Iodometry

From Sciencemadness Wiki
Jump to: navigation, search

Iodometry or iodometric titration is a family of analytical techniques involving the redox chemistry of iodine. Unlike in other types of titrations, no indicator is required, as the appearance or disappearance of elementary iodine indicates the end point.

Procedure

For a sample of fixed volume, an excess but known amount of iodide is added, which the oxidizing agent then oxidizes to iodine. Iodine dissolves in the iodide-containing solution to give triiodide ions, which have a dark brown color. The triiodide ion solution is then titrated against standard thiosulfate solution to give iodide again using starch indicator:

I3 + 2 e ⇌ 3 I (Eo = + 0.5355 V)

Together with reduction potential of thiosulfate:

S4O62− + 2 e ⇌ 2 S2O32− (Eo = + 0.08 V)

The overall reaction is thus:

I3 + 2 S2O32− → S4O62− + 3 I (Ereaction = + 0.4555 V)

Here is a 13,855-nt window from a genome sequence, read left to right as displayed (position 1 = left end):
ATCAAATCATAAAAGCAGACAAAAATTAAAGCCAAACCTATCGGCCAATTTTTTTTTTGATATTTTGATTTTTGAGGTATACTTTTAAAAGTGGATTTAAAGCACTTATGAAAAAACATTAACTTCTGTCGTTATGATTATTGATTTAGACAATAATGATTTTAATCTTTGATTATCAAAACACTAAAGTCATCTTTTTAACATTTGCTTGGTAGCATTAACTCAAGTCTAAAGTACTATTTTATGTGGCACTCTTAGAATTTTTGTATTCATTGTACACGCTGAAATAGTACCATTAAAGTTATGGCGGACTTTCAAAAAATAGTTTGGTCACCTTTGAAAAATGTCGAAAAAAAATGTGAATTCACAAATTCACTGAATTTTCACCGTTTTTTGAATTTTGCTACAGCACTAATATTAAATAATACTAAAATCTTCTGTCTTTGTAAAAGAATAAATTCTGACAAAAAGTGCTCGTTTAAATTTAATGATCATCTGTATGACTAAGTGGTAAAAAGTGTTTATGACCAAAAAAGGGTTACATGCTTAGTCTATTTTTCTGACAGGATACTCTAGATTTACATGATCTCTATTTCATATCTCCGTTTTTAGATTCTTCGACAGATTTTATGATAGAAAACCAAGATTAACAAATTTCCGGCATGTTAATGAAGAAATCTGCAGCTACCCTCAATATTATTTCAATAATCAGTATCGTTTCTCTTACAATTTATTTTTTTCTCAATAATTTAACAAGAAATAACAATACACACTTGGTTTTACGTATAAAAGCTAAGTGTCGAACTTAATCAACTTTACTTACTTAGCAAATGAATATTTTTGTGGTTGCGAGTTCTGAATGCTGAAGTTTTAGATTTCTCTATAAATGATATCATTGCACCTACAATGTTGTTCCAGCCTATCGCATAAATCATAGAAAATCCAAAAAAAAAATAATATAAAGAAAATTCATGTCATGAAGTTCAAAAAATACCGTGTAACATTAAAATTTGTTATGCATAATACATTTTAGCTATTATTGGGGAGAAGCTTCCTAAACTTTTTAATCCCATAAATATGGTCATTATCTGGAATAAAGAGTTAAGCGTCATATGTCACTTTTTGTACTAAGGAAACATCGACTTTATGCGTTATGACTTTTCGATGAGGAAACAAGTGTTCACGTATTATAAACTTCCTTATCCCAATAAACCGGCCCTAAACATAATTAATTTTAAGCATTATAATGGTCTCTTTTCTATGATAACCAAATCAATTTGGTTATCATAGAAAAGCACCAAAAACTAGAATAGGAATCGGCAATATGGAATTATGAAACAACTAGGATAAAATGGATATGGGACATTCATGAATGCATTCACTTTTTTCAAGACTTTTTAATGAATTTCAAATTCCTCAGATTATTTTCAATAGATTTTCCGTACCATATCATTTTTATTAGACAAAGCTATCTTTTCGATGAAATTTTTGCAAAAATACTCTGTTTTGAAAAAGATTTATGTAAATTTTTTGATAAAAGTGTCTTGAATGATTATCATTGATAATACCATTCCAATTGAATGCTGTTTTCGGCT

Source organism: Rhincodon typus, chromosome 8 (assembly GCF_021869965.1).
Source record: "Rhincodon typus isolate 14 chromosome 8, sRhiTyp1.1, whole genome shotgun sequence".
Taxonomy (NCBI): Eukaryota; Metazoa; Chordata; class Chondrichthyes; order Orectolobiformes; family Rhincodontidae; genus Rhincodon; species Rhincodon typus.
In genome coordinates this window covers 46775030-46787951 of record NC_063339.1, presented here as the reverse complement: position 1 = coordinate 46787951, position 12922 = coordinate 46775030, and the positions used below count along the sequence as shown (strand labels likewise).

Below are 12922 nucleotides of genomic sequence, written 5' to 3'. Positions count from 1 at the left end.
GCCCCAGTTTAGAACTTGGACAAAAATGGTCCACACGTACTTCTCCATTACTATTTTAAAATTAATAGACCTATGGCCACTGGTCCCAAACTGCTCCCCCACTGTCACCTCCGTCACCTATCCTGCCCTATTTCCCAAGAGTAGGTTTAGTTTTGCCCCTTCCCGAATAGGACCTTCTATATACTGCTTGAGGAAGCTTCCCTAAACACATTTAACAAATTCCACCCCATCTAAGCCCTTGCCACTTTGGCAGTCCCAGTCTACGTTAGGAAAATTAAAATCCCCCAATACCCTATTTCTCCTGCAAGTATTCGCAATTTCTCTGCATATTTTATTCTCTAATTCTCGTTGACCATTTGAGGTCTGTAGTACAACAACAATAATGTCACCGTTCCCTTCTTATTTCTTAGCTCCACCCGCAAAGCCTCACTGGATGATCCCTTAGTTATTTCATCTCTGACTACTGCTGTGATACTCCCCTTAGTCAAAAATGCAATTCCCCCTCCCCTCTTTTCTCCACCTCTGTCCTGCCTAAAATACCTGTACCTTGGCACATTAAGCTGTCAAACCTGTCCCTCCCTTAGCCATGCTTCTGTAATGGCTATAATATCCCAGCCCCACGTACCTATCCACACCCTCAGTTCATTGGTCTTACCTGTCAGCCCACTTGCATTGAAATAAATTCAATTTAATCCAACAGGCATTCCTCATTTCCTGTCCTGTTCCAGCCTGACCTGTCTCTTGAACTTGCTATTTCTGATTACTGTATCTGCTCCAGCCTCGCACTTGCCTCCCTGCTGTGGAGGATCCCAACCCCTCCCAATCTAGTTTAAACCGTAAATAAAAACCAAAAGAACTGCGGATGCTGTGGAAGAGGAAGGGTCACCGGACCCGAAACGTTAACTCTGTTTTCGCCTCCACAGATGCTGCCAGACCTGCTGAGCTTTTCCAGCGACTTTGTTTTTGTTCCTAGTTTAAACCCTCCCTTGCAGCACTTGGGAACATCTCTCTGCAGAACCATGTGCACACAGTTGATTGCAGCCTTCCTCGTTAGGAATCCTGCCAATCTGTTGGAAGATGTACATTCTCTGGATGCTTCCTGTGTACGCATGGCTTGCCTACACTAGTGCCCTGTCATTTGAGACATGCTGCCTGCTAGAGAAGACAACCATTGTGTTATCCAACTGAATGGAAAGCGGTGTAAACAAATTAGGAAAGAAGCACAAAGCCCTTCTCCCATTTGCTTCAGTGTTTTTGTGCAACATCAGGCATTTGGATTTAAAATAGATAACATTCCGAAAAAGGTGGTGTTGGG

For simplicity, the equations will usually be written in terms of aqueous molecular iodine rather than the triiodide ion, as the iodide ion did not participate in the reaction in terms of mole ratio analysis. The disappearance of the deep blue color is due to the decomposition of the iodine-starch clathrate marks the end point.

The reducing agent used does not necessarily need to be thiosulfate; tin(II) chloride, sulfites, sulfides, arsenic(III), and antimony(III) salts are commonly used alternatives.

S2O32− + 2 H+ → SO2 + S + H2O

Some reactions involving certain reductants are reversible at certain pH, thus the pH of the sample solution should be carefully adjusted before the performing the analysis. For example, the reaction below is reversible at pH < 4:

H3AsO3 + I2 + H2O → H3AsO4 + 2 H+ + 2 I

The volatility of iodine is often considered a source of error for the titration, though this can be effectively prevented by ensuring an excess iodide is present and cooling the titration mixture. Strong light, ass well as certain ions like nitrite and copper ions catalyzes the conversion of iodide to iodine, so these interferences should be removed prior to the addition of iodide to the sample.

For prolonged titrations, it is advised to add dry ice to the titration mixture to displace air from the Erlenmeyer flask so as to prevent the aerial oxidation of iodide to iodine. Standard iodine solution is prepared from potassium iodate and potassium iodide, which are both primary standards):

IO3 + 8 I + 6 H+ → 3 I3 + 3 H2O

References

Relevant Sciencemadness threads